How To Get a No Deposit Home Loan
As property prices soar, saving for a deposit has become all the more challenging, with some first home buyers needing up to 10 years to save an adequate deposit.
Is it possible to get a no deposit home loan?
No deposit home loans are not very common in Australia. However, it may be possible to qualify for a loan without paying any deposit through some lenders if you meet certain conditions, such as having a guarantor on your home loan. The other alternative is applying for a low deposit home loan, which is more commonly available than a no deposit home loan.
Here are a few options available to you if you want to buy a house but don’t have an adequate deposit saved up for it.
- Guarantor home loans
It’s possible to borrow money for a house without paying any deposit by asking your parents or siblings to guarantee your mortgage.
When you take out a guarantor home loan, the lender will take additional security over the guarantor’s property to cover their risk in lending you more than 80% of the new property’s value. If you default on the loan, the guarantor may become liable to cover your repayments. In some cases, when the guarantor cannot meet the repayments, the lender may take possession of your property and sell it to clear the loan. The lender may also possess the guarantor’s property if there’s a shortfall in the sale proceeds from your home.
- Low deposit loans
It’s possible to borrow up to 95% of a property’s purchase price if you have a stable income and excellent credit history. Some lenders allow you to borrow money with as little as a 5% deposit, but you may be required to pay for Lenders Mortgage Insurance (LMI).
LMI is a type of insurance that protects the lender if you default on your home loan. It is a one-off payment that can be rolled into your loan amount or paid upfront at the time of settlement.
How much will LMI cost depends upon the size of your loan and the percentage of the purchase price that you are borrowing. However, it may be possible for you to save on this money by asking for a professional discount if you are a doctor, lawyer, accountant, or someone working in a highly regarded profession.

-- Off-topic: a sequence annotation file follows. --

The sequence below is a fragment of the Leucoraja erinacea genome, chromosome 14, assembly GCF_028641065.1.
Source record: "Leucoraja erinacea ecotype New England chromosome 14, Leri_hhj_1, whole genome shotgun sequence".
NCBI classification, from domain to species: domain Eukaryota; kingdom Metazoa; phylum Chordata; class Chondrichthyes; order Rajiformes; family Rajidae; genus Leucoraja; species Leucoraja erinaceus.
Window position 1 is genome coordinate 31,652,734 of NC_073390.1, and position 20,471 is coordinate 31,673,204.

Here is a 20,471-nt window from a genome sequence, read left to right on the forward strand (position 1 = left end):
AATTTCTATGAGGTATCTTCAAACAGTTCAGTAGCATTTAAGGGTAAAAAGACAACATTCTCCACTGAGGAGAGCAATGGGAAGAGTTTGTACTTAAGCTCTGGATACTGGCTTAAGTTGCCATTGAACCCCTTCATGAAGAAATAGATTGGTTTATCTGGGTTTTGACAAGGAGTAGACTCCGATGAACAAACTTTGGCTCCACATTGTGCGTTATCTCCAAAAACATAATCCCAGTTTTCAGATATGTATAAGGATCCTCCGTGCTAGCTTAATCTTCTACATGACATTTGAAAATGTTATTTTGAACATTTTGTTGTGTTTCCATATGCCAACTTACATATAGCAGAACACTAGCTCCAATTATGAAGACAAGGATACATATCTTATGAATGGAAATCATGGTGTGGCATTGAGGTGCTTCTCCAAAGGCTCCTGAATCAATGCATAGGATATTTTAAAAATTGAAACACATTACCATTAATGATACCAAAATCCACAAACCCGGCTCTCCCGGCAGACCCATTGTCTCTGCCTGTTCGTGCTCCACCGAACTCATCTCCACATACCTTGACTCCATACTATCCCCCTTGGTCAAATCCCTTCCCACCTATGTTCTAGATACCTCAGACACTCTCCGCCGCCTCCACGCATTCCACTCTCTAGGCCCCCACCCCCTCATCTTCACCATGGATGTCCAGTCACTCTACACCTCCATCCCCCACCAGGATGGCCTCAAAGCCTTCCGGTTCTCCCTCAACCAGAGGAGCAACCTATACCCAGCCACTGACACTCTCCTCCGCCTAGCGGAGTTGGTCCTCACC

- Gifted deposit home loans
If you are struggling to save up an adequate deposit, a timely gift from a family member could help. A gift refers to a sum of money offered by a family member to cover your deposit without requiring you to return the money to them.
It’s generally advisable to supplement a gifted deposit with some of your genuine savings to increase your chances of approval. You must also keep a paper trail to substantiate the gift, which could be in the form of a letter stating that the amount received by you is a gift and not a loan. You could check with a mortgage broker regarding the exact requirements to qualify for a home loan with a gifted deposit.
- Government grants and schemes
In addition to the First Home Owner Grant (FHOG) available in some Australian states and territories, there are some federal government-sponsored schemes to help first home buyers get into their homes sooner.
The First Home Loan Deposit Scheme (FHLDS) and The FHLDS New Home Guarantee are government-backed guarantees that allow eligible first home buyers to borrow money for a house with as little as a 5% deposit, and no requirement for LMI. There’s also the Family Home Guarantee that enables single parents with dependents to avail of a home loan with just a 2% deposit, without any LMI payment. However, limited places are available under these schemes, and income or price caps may apply. Visit the Support to buy a home page on NHFIC.gov.au for the latest updates and eligibility criteria.
When using any of these government-backed guarantees, it’s essential to understand the difference between a grant and a guarantee. A government grant, like the FHOG, is a fixed amount given to you by the government to help you purchase your first house. On the other hand, a government guarantee is just a guarantee that allows you to borrow a larger percentage of the property’s value. However, you are required to pay back the amount you borrow as part of your mortgage, generally within a period of 30 years or less. Therefore, it’s important to check whether you can afford the higher repayments or not when borrowing with a low deposit to avoid stretching yourself too thin and risking a payment default in future.
If you are confused about the right loan type for you, it could help to speak with a broker or Opulent Finance expert for their opinion.